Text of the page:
Woman Who Walked into the Sea

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A groundbreaking medical and social history of a devastating hereditary neurological disorder once demonized as “the witchcraft disease” When Phebe Hedges, a woman in East Hampton, New York, walked into the sea in 1806, she made visible the historic…

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    Om Woman Who Walked into the Sea

    A groundbreaking medical and social history of a devastating hereditary neurological disorder once demonized as “the witchcraft disease” When Phebe Hedges, a woman in East Hampton, New York, walked into the sea in 1806, she made visible the historical experience of a family affected by the dreaded disorder of movement, mind, and mood her neighbors called St.Vitus's dance. Doctors later spoke of Huntington’s chorea, and today it is known as Huntington's disease. This book is the first history of Huntington’s in America.Starting with the life of Phebe Hedges, Alice Wexler uses Huntington’s as a lens to explore the changing meanings of heredity, disability, stigma, and medical knowledge among ordinary people as well as scientists and physicians. She addresses these themes through three overlapping stories: the lives of a nineteenth-century family once said to “belong to the disease”; the emergence of Huntington’s chorea as a clinical entity; and the early-twentieth- century transformation of this disorder into a cautionary eugenics tale. In our own era of expanding genetic technologies, this history offers insights into the social contexts of medical and scientific knowledge, as well as the legacy of eugenics in shaping both the knowledge and the lived experience of this disease.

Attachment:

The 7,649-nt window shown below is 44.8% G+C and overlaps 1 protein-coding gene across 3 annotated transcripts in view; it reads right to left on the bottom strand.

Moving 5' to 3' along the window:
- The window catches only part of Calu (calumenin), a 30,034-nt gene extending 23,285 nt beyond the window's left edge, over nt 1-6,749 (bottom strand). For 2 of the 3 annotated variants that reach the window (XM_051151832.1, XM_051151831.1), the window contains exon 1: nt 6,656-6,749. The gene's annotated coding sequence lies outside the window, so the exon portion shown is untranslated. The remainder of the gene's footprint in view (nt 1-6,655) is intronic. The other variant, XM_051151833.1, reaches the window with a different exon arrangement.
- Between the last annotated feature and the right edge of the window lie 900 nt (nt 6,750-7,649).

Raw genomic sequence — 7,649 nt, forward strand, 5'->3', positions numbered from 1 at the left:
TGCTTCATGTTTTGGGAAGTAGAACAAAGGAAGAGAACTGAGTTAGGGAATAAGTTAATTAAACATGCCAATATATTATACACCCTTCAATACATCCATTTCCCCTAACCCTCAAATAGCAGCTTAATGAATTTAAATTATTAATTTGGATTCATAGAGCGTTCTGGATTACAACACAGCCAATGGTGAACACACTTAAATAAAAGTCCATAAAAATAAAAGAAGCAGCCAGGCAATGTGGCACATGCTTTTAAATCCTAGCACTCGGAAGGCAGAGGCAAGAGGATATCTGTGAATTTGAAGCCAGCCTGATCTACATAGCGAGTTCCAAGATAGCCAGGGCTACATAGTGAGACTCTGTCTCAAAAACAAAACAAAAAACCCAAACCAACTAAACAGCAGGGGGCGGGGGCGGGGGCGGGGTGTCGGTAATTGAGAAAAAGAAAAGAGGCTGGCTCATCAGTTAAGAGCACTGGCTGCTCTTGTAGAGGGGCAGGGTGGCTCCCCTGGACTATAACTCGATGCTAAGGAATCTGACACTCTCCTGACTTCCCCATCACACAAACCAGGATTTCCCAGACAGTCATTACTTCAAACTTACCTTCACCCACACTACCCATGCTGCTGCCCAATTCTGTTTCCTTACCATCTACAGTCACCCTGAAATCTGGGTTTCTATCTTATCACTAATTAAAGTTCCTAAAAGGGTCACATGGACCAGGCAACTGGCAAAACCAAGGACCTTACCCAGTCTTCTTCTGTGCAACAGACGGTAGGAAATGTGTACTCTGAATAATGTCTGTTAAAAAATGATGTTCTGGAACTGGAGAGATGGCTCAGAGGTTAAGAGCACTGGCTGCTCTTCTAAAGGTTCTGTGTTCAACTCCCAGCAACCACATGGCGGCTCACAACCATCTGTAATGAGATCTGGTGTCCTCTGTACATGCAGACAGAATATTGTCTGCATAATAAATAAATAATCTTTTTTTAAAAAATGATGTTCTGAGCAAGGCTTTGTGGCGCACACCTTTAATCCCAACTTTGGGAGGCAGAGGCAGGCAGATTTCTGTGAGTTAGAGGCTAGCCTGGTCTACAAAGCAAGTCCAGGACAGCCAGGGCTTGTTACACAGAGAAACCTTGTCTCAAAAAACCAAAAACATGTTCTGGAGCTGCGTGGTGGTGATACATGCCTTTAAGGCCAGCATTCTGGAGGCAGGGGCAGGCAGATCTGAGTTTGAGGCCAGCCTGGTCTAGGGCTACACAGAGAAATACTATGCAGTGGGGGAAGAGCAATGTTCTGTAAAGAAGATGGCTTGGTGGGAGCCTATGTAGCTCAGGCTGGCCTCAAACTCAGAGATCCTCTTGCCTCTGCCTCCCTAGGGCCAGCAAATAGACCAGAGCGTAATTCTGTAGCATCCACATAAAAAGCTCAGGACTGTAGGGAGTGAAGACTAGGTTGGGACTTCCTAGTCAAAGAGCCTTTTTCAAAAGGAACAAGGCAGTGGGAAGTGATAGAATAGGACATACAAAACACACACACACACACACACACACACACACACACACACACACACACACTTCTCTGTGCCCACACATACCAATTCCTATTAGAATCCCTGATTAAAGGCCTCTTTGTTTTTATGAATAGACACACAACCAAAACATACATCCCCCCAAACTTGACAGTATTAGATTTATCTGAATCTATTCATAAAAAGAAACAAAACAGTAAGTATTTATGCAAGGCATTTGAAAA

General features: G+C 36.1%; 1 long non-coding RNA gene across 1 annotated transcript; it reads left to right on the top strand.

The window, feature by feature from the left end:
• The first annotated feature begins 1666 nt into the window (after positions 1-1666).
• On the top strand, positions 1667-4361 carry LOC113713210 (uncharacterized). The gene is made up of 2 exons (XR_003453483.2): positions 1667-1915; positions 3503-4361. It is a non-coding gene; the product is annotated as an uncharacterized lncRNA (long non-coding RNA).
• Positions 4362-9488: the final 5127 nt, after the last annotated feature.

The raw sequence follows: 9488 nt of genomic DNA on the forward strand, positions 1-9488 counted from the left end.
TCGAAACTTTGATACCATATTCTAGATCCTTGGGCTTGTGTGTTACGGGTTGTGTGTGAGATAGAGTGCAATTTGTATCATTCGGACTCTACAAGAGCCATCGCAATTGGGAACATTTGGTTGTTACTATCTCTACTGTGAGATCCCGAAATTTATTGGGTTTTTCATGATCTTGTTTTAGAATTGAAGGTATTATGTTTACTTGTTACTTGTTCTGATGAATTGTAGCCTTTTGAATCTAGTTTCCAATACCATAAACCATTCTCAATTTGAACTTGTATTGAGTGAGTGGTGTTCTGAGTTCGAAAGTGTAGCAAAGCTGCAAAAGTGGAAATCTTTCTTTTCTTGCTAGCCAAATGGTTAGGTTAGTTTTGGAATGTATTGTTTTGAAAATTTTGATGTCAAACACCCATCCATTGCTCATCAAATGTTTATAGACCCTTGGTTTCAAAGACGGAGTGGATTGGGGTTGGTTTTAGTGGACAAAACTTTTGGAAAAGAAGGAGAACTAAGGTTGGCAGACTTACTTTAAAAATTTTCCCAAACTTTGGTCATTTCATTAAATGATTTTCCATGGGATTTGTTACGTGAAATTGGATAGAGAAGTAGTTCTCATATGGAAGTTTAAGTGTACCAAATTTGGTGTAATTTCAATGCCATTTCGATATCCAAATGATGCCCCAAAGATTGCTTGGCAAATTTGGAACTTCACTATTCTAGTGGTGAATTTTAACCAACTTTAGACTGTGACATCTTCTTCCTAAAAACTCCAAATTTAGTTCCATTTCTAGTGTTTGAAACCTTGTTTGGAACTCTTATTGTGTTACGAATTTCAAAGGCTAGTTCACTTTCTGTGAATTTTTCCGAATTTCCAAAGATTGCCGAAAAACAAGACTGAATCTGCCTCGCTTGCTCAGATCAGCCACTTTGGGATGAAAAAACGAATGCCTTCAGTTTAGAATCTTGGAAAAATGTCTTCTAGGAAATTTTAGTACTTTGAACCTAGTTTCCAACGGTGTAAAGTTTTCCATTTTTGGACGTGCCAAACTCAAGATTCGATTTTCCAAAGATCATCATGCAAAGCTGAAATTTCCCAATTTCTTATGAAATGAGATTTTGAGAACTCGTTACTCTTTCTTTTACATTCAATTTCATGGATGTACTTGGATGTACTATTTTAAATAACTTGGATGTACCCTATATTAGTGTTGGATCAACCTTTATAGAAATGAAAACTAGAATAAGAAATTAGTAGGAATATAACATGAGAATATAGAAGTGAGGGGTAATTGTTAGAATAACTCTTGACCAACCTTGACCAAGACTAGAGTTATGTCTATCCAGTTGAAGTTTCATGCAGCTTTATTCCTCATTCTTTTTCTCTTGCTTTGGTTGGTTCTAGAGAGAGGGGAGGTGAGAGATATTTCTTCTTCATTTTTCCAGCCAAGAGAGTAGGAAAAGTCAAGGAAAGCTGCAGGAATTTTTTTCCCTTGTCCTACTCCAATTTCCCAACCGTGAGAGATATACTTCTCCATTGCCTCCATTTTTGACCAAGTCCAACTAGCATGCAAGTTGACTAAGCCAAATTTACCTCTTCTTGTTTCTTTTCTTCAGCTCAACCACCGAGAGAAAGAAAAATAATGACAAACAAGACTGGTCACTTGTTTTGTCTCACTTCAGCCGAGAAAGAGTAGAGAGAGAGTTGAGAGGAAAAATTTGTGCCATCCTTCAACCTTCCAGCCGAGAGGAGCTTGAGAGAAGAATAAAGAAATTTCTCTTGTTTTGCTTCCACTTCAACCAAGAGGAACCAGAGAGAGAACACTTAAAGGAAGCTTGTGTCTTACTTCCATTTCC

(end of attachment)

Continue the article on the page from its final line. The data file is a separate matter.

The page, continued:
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    Detaljer

    Format
    E-Bok
    Kopisperre
    Teknisk DRM
    Filformat
    ePUB
    Utgivelsesår
    2008
    Forlag
    Yale University Press
    Språk
    Engelsk
    ISBN
    9780300151770
    Sider
    288

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